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Crop Science Abstract -

Interrelationship of Plant Architecture and Yield Components in the Pinto Bean Ideotype


This article in CS

  1. Vol. 33 No. 6, p. 1234-1238
    Received: Aug 26, 1992

    * Corresponding author(s):
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  1. M. E. Brothers and
  2. J. D. Kelley 
  1. P lant Introduction Station, Iowa State Univ.,, Ames, IA 50011
    D ep. of Crop and Soil Sciences, Michigan State Univ., East Lansing, MI 48824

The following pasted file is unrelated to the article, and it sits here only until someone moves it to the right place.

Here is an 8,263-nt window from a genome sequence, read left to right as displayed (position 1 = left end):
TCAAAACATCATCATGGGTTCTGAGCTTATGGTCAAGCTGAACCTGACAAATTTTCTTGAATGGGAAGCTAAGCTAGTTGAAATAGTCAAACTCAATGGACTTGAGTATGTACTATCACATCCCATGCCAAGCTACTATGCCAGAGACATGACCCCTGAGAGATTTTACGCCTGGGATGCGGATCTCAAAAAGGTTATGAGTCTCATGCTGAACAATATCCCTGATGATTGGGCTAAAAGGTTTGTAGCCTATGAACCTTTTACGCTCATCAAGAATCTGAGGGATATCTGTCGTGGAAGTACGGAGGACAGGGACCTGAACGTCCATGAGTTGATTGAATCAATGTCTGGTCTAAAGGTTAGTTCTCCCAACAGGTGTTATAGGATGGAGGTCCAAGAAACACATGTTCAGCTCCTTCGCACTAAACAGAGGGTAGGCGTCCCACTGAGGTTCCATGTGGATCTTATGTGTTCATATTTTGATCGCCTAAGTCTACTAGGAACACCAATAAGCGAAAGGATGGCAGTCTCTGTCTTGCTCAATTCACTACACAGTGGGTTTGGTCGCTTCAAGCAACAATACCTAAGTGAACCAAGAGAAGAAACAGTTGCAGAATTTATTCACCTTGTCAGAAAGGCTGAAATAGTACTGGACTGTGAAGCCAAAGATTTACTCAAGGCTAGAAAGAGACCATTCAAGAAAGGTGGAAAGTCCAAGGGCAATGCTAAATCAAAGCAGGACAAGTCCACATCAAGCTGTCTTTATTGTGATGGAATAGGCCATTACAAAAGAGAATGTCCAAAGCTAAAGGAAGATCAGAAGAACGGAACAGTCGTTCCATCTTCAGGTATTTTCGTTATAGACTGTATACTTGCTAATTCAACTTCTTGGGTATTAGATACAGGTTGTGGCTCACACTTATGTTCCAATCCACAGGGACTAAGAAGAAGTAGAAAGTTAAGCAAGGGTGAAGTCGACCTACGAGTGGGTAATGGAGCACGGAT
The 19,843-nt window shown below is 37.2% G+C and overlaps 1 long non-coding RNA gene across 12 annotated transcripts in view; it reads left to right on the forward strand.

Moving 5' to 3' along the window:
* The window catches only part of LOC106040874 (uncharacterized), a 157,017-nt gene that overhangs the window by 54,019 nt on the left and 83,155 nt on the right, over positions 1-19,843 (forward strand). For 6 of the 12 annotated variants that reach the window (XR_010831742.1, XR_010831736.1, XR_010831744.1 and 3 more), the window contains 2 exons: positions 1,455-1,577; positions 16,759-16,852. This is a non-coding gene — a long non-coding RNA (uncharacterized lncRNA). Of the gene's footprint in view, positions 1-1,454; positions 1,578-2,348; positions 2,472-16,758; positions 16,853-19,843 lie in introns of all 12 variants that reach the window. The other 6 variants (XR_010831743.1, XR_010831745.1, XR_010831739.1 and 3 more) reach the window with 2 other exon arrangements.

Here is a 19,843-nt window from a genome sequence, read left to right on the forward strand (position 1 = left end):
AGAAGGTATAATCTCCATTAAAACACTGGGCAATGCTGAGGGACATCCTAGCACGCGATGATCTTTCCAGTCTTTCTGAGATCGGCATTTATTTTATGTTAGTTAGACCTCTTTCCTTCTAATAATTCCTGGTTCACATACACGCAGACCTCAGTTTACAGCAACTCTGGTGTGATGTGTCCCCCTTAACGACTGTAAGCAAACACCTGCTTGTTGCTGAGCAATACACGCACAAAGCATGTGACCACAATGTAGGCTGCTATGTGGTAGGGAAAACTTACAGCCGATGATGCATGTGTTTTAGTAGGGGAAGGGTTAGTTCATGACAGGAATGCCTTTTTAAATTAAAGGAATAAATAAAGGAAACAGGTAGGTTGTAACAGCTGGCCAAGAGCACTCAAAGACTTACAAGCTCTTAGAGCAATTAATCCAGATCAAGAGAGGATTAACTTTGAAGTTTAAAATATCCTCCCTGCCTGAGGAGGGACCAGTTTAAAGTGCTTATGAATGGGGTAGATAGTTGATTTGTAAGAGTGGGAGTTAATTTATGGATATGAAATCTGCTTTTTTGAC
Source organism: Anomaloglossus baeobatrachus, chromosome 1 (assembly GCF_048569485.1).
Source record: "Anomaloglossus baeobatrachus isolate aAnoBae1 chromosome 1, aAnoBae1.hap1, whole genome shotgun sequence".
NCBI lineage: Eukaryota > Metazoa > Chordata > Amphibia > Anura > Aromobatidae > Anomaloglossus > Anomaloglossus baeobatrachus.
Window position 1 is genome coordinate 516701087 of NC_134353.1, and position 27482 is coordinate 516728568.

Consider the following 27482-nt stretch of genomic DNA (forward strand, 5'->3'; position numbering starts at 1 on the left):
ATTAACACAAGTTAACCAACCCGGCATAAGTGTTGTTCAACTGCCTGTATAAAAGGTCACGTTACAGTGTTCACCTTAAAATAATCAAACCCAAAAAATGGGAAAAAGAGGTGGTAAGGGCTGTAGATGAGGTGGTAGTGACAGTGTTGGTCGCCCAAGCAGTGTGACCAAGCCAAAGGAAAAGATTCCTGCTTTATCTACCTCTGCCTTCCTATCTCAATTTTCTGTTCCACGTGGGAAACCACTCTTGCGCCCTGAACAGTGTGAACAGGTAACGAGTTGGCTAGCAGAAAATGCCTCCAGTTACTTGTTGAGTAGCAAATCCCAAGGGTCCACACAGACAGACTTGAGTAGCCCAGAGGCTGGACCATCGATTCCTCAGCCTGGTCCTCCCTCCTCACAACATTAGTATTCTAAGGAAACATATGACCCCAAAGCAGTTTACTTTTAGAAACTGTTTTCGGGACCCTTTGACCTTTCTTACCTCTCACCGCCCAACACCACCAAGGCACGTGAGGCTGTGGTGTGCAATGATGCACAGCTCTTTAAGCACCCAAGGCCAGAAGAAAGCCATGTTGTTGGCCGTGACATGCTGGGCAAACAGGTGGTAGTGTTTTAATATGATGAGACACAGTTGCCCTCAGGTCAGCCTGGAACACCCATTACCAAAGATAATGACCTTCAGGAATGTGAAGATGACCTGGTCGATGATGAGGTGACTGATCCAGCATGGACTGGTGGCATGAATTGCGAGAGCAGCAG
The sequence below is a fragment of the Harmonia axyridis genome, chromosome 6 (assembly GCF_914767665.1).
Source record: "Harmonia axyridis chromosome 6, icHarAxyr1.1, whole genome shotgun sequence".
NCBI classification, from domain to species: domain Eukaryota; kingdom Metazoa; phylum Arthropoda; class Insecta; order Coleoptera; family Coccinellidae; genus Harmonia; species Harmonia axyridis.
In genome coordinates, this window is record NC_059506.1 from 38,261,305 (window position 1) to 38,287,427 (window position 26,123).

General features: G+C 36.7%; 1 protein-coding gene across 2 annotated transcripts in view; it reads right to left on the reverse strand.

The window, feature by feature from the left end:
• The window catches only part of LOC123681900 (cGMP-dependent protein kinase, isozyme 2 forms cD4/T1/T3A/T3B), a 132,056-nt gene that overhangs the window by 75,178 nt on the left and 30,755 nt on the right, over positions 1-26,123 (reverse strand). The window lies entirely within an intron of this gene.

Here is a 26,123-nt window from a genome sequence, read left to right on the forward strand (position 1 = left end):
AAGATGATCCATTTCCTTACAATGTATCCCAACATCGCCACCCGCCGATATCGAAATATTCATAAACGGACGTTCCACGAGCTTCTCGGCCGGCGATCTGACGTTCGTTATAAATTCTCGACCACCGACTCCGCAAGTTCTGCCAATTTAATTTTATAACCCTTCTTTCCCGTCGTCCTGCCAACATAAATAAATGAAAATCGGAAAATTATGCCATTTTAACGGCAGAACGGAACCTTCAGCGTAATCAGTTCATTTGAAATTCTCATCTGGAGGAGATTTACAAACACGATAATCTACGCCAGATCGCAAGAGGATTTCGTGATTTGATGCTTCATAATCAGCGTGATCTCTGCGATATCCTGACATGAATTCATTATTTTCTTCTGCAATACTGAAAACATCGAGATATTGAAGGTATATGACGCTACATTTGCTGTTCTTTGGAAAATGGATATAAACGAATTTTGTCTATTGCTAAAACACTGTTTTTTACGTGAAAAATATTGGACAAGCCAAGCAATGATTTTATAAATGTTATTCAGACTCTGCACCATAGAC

Ideotype breeding in common bean (Phaseolus vulgaris L.) has emphasized the selection of modified morphological traits that include upright, Type II (indeterminate) growth habit. Progress in the medium-seeded (⊄40 g/100 seed) pinto bean appeared to have been limited by negative linkages between small seed size (⊄20 g/100 seed) and desired architectural traits. The objectives of this study were to determine the inheritance of seed weight and plant architecture, evaluate the genetic relationships among both traits, and to define a pinto bean ideotype for the humid midwestern USA. The genetic associations among three specific architectural traits, seed weight, and upright plant architecture were investigated in F2 and F2:3 generations at E. Lansing, MI, in 1990 and 1991, respectively. Upright plant architecture was estimated to be moderately heritable with narrow-sense estimates ranging from HNS = 0.42 to 0.62. F2 data from 1206 individuals indicated that plant architecture and seed weight are not linked (r = 0.05, P = 0.08). Directional selection for high (>30 g/100 seed) or low (<24 g/100 seed) seed weight resulted in significant differences in the average number of seeds per pod and the average number of seeds per plant. These directional selection results provide evidence that a pinto bean ideotype will differ from the small-seeded navy bean ideotype by having fewer pods per plant and fewer seeds per pod. Selection for medium-seeded, upright (Type II) genotypes in other commercial classes would be greatly facilitated through the use of the pinto bean ideotype as a genetic bridge.

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